According to bestselling author and entrepreneurship guru Christopher Lochhead: “The biggest ever entrepreneurial change is happening in plain sight, but few see it – it’s the emergence of a whole new category of human: Native Digitals. In fact, it’s the biggest change in the definition of what a human is since we shifted from hunter-gatherers to farmers 12,000 years ago.”
The three-time Silicon Valley CMO may not be a proponent of understatement, but his prophesying on entrepreneurial trends has been highly influential. And he sees none more seismic than the new breed of homo sapiens.
“They are a demarcation point, 180 degrees different than Native Analogues,” he tells The CEO Magazine. “They’re under 35 and digital is their primary life. It may seem insignificant to Native Analogues, yet it’s profound. Over the next 10 years, this shift will cause massive market cap destruction in the S&P 500, where the average CEO age is 58.”
For Lochhead, there’s no better illustration of the two worlds colliding than the relatively new phenomenon of the videoconference.
“After a digital meeting, ask a Native Analogue what just happened and they’ll say, ‘We had a Zoom meeting’. The Native Digital says, ‘We had an in-person meeting’. When Native Digitals meet in the analogue world, they say ‘in real life’ because they’re digital-first.”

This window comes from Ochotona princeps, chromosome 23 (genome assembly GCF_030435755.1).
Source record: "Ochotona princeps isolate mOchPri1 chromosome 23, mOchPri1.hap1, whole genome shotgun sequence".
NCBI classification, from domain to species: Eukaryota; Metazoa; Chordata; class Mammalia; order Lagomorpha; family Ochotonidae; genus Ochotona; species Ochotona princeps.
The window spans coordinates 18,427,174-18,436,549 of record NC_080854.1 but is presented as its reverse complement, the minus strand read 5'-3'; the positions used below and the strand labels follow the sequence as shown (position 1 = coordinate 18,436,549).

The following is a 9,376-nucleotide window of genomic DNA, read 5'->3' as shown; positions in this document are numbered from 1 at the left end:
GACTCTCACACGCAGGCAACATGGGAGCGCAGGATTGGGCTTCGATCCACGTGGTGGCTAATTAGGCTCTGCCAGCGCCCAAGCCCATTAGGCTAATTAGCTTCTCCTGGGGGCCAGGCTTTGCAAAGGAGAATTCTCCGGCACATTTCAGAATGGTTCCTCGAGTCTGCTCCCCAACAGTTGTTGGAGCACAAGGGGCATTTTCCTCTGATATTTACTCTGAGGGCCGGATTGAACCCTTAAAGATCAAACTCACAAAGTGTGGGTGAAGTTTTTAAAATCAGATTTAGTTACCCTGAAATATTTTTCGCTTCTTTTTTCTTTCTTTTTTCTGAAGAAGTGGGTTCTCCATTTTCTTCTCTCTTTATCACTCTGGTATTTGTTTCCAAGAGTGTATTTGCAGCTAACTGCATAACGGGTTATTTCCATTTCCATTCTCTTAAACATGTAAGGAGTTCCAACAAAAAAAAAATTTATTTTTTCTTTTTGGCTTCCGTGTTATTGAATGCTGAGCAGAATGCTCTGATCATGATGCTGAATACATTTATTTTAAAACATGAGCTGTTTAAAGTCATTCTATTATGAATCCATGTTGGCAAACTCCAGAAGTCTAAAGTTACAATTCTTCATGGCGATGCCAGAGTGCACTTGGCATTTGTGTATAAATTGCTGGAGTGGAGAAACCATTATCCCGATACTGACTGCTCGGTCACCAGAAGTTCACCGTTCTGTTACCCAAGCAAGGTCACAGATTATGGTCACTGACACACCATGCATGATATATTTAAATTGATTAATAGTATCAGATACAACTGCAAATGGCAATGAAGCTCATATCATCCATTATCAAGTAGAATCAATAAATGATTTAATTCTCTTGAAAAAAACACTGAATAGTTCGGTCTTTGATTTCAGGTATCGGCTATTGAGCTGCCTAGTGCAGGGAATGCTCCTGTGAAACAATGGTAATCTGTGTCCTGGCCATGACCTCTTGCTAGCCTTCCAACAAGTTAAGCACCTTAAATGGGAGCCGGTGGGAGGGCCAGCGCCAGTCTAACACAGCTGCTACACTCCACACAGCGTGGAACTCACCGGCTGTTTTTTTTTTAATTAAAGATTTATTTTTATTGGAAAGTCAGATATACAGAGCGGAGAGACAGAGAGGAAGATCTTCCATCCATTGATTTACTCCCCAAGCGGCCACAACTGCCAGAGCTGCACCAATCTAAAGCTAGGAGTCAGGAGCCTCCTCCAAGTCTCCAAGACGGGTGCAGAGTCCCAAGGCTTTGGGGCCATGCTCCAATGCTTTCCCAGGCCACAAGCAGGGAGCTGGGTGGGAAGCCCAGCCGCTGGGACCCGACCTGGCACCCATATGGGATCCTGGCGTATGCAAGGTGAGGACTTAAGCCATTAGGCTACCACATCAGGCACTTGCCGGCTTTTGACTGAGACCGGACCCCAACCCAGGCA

The World Economic Forum this year identified six emerging trends from its Global Entrepreneurship Monitor survey of 150,000 startup businesspeople.
1. Optimism about the global recovery
More than half of respondents agreed that the pandemic opened up new business opportunities, up from less than a fifth in 2020.
2. Less entrepreneurial activity
Confidence may have returned but, with the exception of Saudi Arabia and the Netherlands, fewer new businesses are seeking finance or being launched.
3. Slow startups
Even when entrepreneurs are turning their brilliant ideas into something tangible, many remain in survival mode. In a quarter of the territories studied, half of the new business owners are so pessimistic that they don’t anticipate employing anyone for five years.